On January 3, Belarusian president Alyaksandr Lukashenka signed a new law (opens in new tab) (via Deutsche Welle (opens in new tab)) which effectively permits piracy in the country. With the lofty aim of—among other things—developing “the intellectual and spiritual-moral potential of society,” the law allows for the use “without the consent of the rights holder” of software, movies, and music “from foreign states committing unfriendly actions” against Belarus, so long as they’re deemed “essential for the domestic market”.
What constitutes essentiality in this context isn’t mentioned in the text of the law itself. But insofar as software is concerned, it’s a good bet that fundamental tech like Windows, and perhaps even Microsoft Office and the Adobe suite, would make the cut. But when it comes to films, music, and games (which would presumably fall under the “software” rubric), I struggle to imagine how anything could really be considered a crucial gear in Belarus’ domestic market.
The law doesn’t quite allow for a total free-for-all on digital media from the myriad countries that have sanctioned Belarus in recent years (opens in new tab), and particularly after its support of Russia’s invasion of Ukraine (opens in new tab). At least in theory, people or organisations making use of pirated content will have to pay for it—but the money will go into the Belarusian bank accounts operated by the Belarusian patent authority. Rights holders will then get a three-year time limit to file a request for remuneration with the Belarusian government. If rights holders run out of time, the state gets the cash.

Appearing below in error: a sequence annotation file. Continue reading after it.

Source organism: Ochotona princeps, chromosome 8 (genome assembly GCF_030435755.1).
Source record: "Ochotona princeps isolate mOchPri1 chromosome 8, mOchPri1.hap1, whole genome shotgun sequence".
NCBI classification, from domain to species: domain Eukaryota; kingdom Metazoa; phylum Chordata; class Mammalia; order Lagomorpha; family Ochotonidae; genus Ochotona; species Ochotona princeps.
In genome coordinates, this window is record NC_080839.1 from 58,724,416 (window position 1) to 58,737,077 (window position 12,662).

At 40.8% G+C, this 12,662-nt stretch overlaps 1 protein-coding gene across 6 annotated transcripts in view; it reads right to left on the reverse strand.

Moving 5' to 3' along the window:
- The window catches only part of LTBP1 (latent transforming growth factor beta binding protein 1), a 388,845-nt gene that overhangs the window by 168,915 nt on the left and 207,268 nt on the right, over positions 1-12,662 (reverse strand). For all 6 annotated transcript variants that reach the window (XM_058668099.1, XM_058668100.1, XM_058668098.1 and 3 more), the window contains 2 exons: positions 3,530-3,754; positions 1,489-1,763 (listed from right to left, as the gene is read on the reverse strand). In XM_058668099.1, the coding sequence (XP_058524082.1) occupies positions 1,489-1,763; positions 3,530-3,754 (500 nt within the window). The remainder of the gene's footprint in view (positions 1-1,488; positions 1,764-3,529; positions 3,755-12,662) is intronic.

But even in the fantastical scenario that everyone making use of pirated stuff decides to declare it to the authorities and the government responds quickly and sincerely to rights holders’ requests, the actual amount they’ll get paid is up to the discretion of the Belarusian Council of Ministers. The law also stipulates that the patent authority may “deduct no more than 20 percent” of whatever remuneration it handles before it transfers it on to the relevant rights holders. It doesn’t really sound like it’s going to be worth anyone’s time to file a formal request with Belarus over these pirated goods, which is probably exactly the point.
As if all of that weren’t enough, the law has one more surprise tucked away in its pages. It’s now legal for Belarus to import whatever it wants from its list of “essential” goods, regardless of whether or not it has permission from the relevant rights holders. You don’t even have to hail from an “unfriendly” country to fall prey to this one, either. Everything is fair game so long as it’s on the essential list.
The law—or at least its main articles—will remain in effect until December 31, 2024. I’d imagine that if Belarus’ geopolitical situation hasn’t improved by then, it’ll likely be extended.